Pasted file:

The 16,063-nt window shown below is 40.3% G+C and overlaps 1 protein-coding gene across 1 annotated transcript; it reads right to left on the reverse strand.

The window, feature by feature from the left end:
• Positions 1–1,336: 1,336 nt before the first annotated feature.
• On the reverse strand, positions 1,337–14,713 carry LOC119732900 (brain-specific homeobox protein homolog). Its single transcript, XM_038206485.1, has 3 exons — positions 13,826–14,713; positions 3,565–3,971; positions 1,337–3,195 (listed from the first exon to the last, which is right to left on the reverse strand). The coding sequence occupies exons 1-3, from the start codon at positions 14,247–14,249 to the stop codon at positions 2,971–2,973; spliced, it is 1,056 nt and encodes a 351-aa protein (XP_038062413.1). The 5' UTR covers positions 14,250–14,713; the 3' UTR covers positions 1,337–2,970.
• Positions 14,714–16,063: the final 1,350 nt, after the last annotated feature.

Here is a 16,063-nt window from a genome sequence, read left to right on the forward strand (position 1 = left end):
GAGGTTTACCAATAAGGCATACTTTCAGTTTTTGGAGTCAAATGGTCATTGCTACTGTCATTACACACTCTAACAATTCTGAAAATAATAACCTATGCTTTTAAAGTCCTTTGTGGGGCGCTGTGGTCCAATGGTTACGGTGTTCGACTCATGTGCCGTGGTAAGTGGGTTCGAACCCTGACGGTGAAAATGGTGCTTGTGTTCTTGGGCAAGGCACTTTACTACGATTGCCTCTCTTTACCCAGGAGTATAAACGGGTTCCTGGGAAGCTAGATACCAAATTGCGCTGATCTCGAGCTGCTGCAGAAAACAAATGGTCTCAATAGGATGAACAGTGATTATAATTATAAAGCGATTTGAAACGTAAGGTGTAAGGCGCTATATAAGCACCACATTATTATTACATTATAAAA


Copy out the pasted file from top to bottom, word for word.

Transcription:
The 16,063-nt window shown below is 40.3% G+C and overlaps 1 protein-coding gene across 1 annotated transcript; it reads right to left on the reverse strand.

The window, feature by feature from the left end:
• Positions 1–1,336: 1,336 nt before the first annotated feature.
• On the reverse strand, positions 1,337–14,713 carry LOC119732900 (brain-specific homeobox protein homolog). Its single transcript, XM_038206485.1, has 3 exons — positions 13,826–14,713; positions 3,565–3,971; positions 1,337–3,195 (listed from the first exon to the last, which is right to left on the reverse strand). The coding sequence occupies exons 1-3, from the start codon at positions 14,247–14,249 to the stop codon at positions 2,971–2,973; spliced, it is 1,056 nt and encodes a 351-aa protein (XP_038062413.1). The 5' UTR covers positions 14,250–14,713; the 3' UTR covers positions 1,337–2,970.
• Positions 14,714–16,063: the final 1,350 nt, after the last annotated feature.

Here is a 16,063-nt window from a genome sequence, read left to right on the forward strand (position 1 = left end):
GAGGTTTACCAATAAGGCATACTTTCAGTTTTTGGAGTCAAATGGTCATTGCTACTGTCATTACACACTCTAACAATTCTGAAAATAATAACCTATGCTTTTAAAGTCCTTTGTGGGGCGCTGTGGTCCAATGGTTACGGTGTTCGACTCATGTGCCGTGGTAAGTGGGTTCGAACCCTGACGGTGAAAATGGTGCTTGTGTTCTTGGGCAAGGCACTTTACTACGATTGCCTCTCTTTACCCAGGAGTATAAACGGGTTCCTGGGAAGCTAGATACCAAATTGCGCTGATCTCGAGCTGCTGCAGAAAACAAATGGTCTCAATAGGATGAACAGTGATTATAATTATAAAGCGATTTGAAACGTAAGGTGTAAGGCGCTATATAAGCACCACATTATTATTACATTATAAAA